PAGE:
NEW YORK (April 1, 2013) – On April 4, 2013, at New York’s Pier Sixty at the Chelsea Piers, musical artists and stars will come together to show their support for a very special evening to honor lobbyist Liz Robbins to benefit SeriousFun Children’s Network Founded by Paul Newman. Hosted by Honorary Co-Chairs Harvey Weinstein and Joanne Woodward, the intimate, invite-only event will feature appearances by Jimmy Fallon and performances by world-renowned performing artists Ingrid Michaelson, Suzanne Vega and Stevie Wonder as well as the campers themselves.
Ticket sales from the evening will raise money to support the network of 30 global camps and programs that enrich the lives of children living with serious illnesses.
Over the last two decades, Liz Robbins, a SeriousFun board member, has profoundly impacted the camps and programs of the SeriousFun Children’s Network. Robbins’ involvement with the camps began with the original Hole in the Wall Gang Camp in Connecticut where she was involved in the development of the camp and served as a board member for many years. Eventually, she became a leader in the mission to establish a camp in Europe, helping to gain political support from domestic and international politicians and organizations, in collaboration with Newman. She was influential in raising financial support, through these established relationships, to eventually found the first European camp, Barretstown, in Ireland.
About SeriousFun Children’s Network
SeriousFun Children's Network is a growing global community of 30 camps and programs serving children with serious illnesses and their families, always free of charge. Founded by Paul Newman in 1988, SeriousFun has served over 400,000 children and families from more than 50 countries. Each member camp is an independent, not-for-profit organization dependent upon private funding to serve all children at no cost to their families. A Support Center raises funds and provides central standards and services for all SeriousFun camps and programs. To learn more about SeriousFun, visit www.seriousfunnetwork.org.
- Mar 07
By Stephen Holden of The New York Times
“No one’s gonna wait for you/so do it now.” That statement may sound like a slogan spouted by a motivational speaker, but as sung at the Allen Room on Saturday evening by the gifted indie singer-songwriter Ingrid Michaelson it conveyed the warmth and encouragement of a close friend sitting beside you in the back of a bus when you’re feeling discouraged. “Do It Now” was one of 16 originals she performed at the Allen Room as part of Lincoln Center’s American Songbook series.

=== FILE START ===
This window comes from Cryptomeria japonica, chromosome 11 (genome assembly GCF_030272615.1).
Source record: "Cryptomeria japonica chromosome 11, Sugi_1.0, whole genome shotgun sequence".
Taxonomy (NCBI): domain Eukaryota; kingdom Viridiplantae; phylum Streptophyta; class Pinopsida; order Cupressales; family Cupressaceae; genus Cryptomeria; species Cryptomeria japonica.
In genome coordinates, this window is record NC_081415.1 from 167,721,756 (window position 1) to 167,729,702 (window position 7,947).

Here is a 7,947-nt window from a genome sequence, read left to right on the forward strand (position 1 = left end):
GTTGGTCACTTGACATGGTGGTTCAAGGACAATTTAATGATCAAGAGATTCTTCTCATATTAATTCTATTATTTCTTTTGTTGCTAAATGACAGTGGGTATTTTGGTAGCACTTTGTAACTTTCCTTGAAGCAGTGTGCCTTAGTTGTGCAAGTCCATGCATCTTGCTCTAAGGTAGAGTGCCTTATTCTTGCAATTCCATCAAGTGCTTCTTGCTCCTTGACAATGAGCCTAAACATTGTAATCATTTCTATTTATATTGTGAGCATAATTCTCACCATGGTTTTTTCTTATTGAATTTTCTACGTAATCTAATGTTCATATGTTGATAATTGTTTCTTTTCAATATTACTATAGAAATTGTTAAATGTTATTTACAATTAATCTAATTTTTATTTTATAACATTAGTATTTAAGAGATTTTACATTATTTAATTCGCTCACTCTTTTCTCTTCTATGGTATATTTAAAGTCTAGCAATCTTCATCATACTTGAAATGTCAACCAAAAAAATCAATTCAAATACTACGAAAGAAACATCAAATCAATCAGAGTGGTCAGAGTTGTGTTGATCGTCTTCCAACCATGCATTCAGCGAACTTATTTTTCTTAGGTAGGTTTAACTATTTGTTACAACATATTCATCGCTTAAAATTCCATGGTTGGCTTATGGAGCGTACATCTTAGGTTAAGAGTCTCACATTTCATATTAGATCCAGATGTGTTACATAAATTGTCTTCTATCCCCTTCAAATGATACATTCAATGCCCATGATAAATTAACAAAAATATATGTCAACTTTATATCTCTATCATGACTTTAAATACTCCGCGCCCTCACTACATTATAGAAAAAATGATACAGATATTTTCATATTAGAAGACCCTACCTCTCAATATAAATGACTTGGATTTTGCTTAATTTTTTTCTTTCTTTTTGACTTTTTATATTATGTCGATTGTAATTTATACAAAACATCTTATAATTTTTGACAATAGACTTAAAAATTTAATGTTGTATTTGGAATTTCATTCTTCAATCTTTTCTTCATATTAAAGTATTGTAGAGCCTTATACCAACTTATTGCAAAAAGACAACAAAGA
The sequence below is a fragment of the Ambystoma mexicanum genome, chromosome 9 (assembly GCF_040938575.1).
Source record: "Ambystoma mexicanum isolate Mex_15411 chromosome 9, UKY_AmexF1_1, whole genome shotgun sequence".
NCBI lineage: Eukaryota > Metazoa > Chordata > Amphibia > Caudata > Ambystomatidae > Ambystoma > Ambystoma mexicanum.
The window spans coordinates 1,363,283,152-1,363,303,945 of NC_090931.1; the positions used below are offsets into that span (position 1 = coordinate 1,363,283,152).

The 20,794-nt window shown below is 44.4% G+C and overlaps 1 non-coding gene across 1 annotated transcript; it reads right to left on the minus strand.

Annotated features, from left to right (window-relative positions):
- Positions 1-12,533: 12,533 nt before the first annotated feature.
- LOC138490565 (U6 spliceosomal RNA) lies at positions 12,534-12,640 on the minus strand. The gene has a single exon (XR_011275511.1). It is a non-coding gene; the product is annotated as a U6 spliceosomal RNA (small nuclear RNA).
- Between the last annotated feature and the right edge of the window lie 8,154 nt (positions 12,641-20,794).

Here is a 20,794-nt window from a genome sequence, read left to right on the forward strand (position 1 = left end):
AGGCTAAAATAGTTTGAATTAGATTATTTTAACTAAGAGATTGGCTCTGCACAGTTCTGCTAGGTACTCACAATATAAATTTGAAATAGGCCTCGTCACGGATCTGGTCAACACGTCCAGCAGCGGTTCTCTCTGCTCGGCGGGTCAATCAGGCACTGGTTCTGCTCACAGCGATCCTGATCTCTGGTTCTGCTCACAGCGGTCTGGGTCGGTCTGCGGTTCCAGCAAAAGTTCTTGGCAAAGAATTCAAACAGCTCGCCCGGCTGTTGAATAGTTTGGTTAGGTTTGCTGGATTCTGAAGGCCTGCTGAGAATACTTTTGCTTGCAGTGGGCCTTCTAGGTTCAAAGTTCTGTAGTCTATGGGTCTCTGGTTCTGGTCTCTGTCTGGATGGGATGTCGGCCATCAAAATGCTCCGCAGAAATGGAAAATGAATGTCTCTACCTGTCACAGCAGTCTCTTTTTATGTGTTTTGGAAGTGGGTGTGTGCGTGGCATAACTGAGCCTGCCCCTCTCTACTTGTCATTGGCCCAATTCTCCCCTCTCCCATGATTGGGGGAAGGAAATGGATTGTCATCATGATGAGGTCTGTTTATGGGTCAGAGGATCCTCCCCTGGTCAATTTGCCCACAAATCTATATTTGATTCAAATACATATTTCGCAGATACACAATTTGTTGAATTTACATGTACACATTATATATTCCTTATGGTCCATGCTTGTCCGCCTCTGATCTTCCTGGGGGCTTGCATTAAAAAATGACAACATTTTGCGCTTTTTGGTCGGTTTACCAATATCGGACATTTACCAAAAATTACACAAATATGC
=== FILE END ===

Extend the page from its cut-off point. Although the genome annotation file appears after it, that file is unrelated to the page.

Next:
It was not the concert’s only song set in the back of a bus. That’s where she is sitting in “Soldier” while engaged in an imaginary “battle with the heart.” Having given all her love to someone, she waits for proof of reciprocation. That struggle becomes a military skirmish in “This Is War,” in which she vows, “I won’t surrender/I will fight better.”
Even here you couldn’t describe Ms. Michaelson’s voice as sounding desperate so much as cleareyed and determined. The saddest song was the evening’s opening number, “Ghost,” in which she is an abandoned lover who describes herself as an “invisible disaster.”
Ms. Michaelson, who was joined by Chris Kuffner on bass and Allie Moss and Bess Rogers on guitars and vocals, is in the paradoxical situation of writing smart, accessible songs that achieve considerable success, but not as much as you might expect from music this catchy and well made. Her bright, piercing voice, embedded with a modified Joni Mitchell yodel, peaks in a sob. In timbre her closest vocal forerunner is Jonatha Brooke, whose early solo albums were more somber and literary.
Alternating between the piano and the ukulele, Ms. Michaelson peppered her show with zany asides and playfully self-deprecatory remarks. The group’s harmonies were seamless, with Mr. Kuffner’s powerful acoustic bass grounding the songs, many of which took circular patterns and had an understated martial pulse.
Her most popular tune, “The Way I Am,” is a happy love song whose generic tendencies are redeemed by quirky lines like “I’d buy you Rogaine when you start losing all your hair.” That song, used in an ad campaign for Old Navy sweaters, distills the joy of being loved by someone who will “take me the way I am.” In a word, it is irresistible.
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